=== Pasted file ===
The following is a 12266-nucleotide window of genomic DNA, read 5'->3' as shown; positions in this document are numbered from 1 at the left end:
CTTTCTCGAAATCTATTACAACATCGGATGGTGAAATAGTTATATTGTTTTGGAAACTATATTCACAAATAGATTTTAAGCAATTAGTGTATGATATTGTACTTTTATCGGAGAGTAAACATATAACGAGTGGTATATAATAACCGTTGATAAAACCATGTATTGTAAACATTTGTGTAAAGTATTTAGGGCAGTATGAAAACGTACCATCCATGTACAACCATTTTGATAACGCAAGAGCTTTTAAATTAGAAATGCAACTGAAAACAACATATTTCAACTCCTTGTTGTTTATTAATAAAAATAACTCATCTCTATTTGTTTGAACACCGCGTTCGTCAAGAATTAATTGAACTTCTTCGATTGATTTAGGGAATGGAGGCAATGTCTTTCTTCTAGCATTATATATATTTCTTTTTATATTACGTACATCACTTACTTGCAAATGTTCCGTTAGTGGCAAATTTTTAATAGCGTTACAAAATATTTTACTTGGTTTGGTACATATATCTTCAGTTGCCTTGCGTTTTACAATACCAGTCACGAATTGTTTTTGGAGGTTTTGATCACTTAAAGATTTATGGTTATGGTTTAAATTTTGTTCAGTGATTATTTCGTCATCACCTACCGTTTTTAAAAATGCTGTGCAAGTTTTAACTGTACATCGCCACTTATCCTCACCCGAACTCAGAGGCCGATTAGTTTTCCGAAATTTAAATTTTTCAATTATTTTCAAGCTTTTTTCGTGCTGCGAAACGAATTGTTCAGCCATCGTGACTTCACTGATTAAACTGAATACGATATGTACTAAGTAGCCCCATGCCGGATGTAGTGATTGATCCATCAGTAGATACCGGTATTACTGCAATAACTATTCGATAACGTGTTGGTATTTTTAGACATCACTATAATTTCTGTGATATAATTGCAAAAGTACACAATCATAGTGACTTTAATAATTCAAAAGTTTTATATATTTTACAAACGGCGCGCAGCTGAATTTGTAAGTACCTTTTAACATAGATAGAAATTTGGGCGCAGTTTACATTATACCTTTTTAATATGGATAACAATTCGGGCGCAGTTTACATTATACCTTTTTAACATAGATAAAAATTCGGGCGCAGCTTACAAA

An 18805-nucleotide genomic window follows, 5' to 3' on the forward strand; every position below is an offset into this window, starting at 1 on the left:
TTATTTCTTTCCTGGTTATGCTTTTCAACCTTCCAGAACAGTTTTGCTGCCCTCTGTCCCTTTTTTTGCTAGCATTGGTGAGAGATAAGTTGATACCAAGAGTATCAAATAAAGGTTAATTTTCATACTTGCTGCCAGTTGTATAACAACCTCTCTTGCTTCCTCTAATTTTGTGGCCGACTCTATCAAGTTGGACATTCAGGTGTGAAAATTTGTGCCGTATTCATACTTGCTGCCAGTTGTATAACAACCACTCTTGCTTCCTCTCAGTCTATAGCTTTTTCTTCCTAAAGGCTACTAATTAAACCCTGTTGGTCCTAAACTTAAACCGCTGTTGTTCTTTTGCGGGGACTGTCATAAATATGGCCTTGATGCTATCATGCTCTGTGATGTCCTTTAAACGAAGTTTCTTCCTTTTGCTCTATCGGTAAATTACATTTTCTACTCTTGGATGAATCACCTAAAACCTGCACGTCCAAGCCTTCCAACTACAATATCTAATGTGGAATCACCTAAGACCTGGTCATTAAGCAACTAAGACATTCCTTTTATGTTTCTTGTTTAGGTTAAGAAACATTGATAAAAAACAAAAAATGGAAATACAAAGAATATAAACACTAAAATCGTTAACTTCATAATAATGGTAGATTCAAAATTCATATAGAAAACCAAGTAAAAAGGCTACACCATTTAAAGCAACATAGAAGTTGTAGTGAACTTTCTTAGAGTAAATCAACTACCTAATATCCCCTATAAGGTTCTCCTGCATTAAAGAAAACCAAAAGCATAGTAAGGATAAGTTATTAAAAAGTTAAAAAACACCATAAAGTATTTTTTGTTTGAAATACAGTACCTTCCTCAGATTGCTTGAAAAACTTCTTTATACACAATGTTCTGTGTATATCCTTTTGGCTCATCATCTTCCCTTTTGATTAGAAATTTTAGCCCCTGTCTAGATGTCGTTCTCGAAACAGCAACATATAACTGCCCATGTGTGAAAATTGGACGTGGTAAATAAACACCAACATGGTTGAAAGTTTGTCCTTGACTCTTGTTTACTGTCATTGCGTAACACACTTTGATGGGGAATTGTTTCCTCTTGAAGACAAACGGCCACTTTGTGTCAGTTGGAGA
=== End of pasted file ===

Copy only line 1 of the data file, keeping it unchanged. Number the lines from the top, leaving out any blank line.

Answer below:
The following is a 12266-nucleotide window of genomic DNA, read 5'->3' as shown; positions in this document are numbered from 1 at the left end: